Sigmund Freud, who got so many things wrong that it's hard to accept that there is even a remote possibility that he got anything right, may have had something in his theories about "fixation". In particular, I'm thinking about "oral fixation" which some believe may be related to over-eating. Oh, I don't believe for a second those who are arrested at a childhood developmental stage that makes them orally fixated may go on to focus on oral sex, but it does seem that a lot of people with weight problems are stuck on the idea that they are still children in some ways.
Recently, I've been reading lots of discussions by people trying to lose weight in which they feel it is essential that they rough themselves up a bit when they screw up on their "diets". People who forgive themselves and move on are seen as being at risk of not staying the course. The underlying idea is that if you don't beat yourself up (or even better yet for the smug forum members, allow others to beat you up) as a form of "punishment", you won't take your lapse seriously and are going to eat too much again because you'll see being off your plan as "no big deal".
This is a sort of thinking that I haven't subscribed to, and still do not for a variety of reasons. The main reason is that most of the folks who are trying to lose weight are not pre-verbal toddlers who only understand the equivalent of "bad girl!" The idea that we, as adults, require overt "punishment" to keep us on track with our food plans is one of those simplistic notions that does not sit well with me. Are we dogs to be hit with a rolled up newspaper when we have an accident? Are we children whose hands need to be slapped away from the cookie jar? We are not, and treating ourselves in this manner is not only misplaced, but destructive to weight loss efforts.
Imagine that you have a child who is trying to learn to ride a bicycle without training wheels. When he falls off, you don't say, "You are a clumsy child! Get back on and try again." If every time he falls off, you say, "You have to stop doing that! You're never going to succeed if you don't stop falling off!", what is the likely consequence? The likely result is that the child will give up. The focus will be on the lack of success and the negative traits which lead to failure.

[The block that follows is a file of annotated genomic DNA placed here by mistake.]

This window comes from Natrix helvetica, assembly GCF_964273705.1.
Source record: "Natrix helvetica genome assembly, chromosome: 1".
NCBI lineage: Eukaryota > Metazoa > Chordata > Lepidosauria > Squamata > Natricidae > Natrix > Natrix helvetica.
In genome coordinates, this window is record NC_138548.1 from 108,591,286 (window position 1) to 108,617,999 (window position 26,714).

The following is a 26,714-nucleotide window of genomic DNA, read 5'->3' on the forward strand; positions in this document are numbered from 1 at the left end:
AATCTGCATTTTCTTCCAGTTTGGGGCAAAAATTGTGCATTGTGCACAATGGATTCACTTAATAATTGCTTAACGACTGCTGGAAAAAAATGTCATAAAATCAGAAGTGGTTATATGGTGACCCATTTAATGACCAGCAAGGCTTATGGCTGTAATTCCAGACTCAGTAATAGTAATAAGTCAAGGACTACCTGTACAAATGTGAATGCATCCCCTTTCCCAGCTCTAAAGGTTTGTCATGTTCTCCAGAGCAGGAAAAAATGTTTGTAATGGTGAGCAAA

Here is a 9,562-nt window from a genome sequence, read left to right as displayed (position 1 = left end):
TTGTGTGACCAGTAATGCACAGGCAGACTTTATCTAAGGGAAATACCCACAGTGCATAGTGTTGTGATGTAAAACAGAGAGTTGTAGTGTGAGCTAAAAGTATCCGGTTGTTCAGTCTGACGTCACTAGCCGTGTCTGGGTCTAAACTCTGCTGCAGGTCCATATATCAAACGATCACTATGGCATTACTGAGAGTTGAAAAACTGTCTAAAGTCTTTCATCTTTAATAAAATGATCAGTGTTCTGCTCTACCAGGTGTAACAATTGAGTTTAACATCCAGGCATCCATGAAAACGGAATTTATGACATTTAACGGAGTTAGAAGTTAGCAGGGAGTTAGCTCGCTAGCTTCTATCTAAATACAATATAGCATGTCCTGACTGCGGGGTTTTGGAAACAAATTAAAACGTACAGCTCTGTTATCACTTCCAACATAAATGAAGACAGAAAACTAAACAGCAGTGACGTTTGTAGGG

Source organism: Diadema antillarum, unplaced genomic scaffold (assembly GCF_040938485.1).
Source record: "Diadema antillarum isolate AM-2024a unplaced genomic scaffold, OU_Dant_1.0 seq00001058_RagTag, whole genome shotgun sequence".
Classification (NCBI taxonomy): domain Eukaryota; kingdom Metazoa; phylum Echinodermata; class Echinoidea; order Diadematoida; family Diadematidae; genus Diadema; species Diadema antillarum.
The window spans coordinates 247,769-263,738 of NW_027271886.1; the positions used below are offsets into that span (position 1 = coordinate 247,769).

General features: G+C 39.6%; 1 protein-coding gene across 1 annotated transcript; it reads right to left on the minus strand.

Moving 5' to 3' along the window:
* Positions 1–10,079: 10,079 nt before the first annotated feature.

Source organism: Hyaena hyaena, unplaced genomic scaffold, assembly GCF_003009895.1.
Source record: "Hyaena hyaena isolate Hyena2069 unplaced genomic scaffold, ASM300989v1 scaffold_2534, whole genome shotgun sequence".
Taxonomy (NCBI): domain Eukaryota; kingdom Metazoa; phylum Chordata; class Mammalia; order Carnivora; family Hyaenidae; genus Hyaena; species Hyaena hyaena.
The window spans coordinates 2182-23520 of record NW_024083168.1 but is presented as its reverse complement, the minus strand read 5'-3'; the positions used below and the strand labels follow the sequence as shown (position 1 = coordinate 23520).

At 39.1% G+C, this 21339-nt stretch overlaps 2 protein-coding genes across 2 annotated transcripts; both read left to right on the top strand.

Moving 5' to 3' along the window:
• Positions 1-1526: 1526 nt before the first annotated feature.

We understand the consequences of our actions on a logical level, and abusing ourselves on an emotional level is only going to be counterproductive. Telling yourself that you have to have more "willpower" or that you are "weak" and need to be "strong", or worse, that you are a bad person who is lazy and out of control will only create a mantra that will make you feel less capable of realizing your potential. After some time, the negative words used to berate oneself are internalized and increase the chances of failure, not success. You become weaker, not stronger, when approaching life changes. This applies to everything, not only weight loss.
This is the same reason why abusing fat people for being fat doesn't motivate them to lose weight. Abuse from any source only makes it harder to succeed. It has no positive value in instigating desired long-term changes. None.
The best course of action for falling off the horse isn't to castigate yourself for the fall and then get back on. The best course is to thoughtfully consider what caused you to fall off and how you can avoid doing so next time and then to get back on with a renewed sense of confidence due to your having a new course of action at your disposal. We are not children who need to have fingers wagged at us, bottoms metaphorically swatted, or to be told that we've been naughty, and treating ourselves as such is counterproductive.